Wednesday, November 10, 2010

Student protests and fees

Today's student protests will gain far more attention than any the preceded it over the last ten years. The violence will see to that but I expect there to be a positive trade-off from this - that alongside reports of the unrest will be an analysis of the issues involved. That hasn't happened as much as it should, I just hope the real issues are not over shadowed. 
Those pushing the changes through in the coalition didn't have to pay for their own education, though many did through pri. What worries me most about this is that charging students even more will cause further social problems with a long time lag. These issues were not addressed by the Browne review. At the moment most graduates spend most of their 20s paying off their loans. When fees double or treble this will take people almost half way through their working life before they pay it all off well into their 40s in some cases. As a result many graduates won't save for a pension or to buy a house. I fear the hike in tuition fees will have far greater implications than may of those waving the legislation through have even considered.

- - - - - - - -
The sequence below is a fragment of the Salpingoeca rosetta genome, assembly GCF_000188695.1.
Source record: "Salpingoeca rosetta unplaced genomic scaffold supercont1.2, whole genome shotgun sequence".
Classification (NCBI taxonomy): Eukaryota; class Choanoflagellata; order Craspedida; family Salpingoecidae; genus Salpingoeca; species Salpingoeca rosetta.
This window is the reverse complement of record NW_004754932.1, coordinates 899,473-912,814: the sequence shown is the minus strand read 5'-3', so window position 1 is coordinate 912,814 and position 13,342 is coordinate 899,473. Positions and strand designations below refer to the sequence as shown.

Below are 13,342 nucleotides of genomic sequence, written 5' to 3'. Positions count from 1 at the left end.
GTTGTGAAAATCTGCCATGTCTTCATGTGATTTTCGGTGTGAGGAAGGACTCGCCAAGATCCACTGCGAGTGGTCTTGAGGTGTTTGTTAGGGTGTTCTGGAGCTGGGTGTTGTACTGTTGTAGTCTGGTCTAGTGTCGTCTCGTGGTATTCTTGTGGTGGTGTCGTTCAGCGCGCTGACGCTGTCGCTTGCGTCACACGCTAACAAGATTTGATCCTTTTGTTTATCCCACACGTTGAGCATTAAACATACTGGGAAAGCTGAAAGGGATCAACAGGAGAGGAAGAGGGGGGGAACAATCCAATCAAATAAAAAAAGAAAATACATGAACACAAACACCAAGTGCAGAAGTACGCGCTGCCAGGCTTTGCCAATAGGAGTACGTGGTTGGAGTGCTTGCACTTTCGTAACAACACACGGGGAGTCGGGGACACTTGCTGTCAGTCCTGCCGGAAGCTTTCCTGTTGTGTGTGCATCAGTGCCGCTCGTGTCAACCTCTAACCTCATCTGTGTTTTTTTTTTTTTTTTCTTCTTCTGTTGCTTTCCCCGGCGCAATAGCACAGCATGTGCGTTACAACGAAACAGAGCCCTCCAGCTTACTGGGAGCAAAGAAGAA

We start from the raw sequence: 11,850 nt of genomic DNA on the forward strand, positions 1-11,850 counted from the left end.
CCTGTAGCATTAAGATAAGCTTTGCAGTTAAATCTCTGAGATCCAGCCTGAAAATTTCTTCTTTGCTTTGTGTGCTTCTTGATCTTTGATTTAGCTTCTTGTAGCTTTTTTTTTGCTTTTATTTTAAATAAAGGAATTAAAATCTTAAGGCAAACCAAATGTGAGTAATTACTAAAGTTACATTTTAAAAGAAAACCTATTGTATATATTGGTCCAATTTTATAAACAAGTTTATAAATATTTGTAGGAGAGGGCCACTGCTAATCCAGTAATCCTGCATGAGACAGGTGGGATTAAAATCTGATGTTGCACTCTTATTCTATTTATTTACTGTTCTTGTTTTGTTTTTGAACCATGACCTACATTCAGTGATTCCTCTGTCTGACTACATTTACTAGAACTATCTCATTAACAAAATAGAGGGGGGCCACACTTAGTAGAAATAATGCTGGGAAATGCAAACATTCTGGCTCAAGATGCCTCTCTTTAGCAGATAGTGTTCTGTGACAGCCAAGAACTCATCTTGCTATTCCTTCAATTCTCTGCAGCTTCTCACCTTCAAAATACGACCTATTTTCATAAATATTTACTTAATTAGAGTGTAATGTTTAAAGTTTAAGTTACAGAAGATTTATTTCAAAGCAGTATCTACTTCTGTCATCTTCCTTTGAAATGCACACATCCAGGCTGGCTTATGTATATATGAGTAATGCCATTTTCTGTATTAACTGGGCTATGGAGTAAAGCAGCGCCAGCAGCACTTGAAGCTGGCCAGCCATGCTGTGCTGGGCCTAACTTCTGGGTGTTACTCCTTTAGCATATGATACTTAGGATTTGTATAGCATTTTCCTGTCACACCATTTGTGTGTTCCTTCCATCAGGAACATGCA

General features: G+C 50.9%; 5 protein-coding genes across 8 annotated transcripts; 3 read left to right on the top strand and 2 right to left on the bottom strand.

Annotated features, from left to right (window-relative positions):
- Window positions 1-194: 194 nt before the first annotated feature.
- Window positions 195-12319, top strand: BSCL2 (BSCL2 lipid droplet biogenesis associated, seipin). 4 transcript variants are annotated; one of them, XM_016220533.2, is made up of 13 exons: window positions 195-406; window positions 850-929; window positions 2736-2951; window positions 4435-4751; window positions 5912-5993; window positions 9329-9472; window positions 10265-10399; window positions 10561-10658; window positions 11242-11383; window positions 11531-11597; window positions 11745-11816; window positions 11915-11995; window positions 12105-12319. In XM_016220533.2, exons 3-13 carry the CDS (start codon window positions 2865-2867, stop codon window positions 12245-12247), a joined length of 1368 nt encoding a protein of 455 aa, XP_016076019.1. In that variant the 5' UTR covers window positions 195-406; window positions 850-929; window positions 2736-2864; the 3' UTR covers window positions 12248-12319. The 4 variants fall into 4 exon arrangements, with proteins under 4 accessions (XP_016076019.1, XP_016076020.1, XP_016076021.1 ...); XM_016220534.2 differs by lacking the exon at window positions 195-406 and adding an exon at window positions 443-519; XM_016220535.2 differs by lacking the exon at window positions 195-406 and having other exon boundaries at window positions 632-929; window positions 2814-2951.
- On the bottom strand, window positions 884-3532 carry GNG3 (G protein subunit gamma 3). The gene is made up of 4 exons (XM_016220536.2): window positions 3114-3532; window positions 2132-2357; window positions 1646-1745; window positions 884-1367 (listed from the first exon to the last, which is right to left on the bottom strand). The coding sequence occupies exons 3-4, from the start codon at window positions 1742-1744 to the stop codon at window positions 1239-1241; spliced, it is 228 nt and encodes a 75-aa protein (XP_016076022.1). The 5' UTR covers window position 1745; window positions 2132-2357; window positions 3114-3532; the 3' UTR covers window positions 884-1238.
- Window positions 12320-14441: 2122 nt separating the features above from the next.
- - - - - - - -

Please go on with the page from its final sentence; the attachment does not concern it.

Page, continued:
With an ageing population which already saves too little for retirement and with first time buyers priced out because they can't save big enough deposits is heaping even more debt onto them really a good idea? I don't expect the coalition to u-turn, Tories never do. 

The dénouement will take some time. The first effect is likely to be that the Lib Dems who campaigned so hard for the student vote will lose many of their university seats such as Sheffield Hallam, Nick Clegg's seat; Manchester Withington, John Leech, held by only 4%; and those in Bristol, Cambridge and Leeds. That reckoning will come in five years. The rest will wait, but could be serious.

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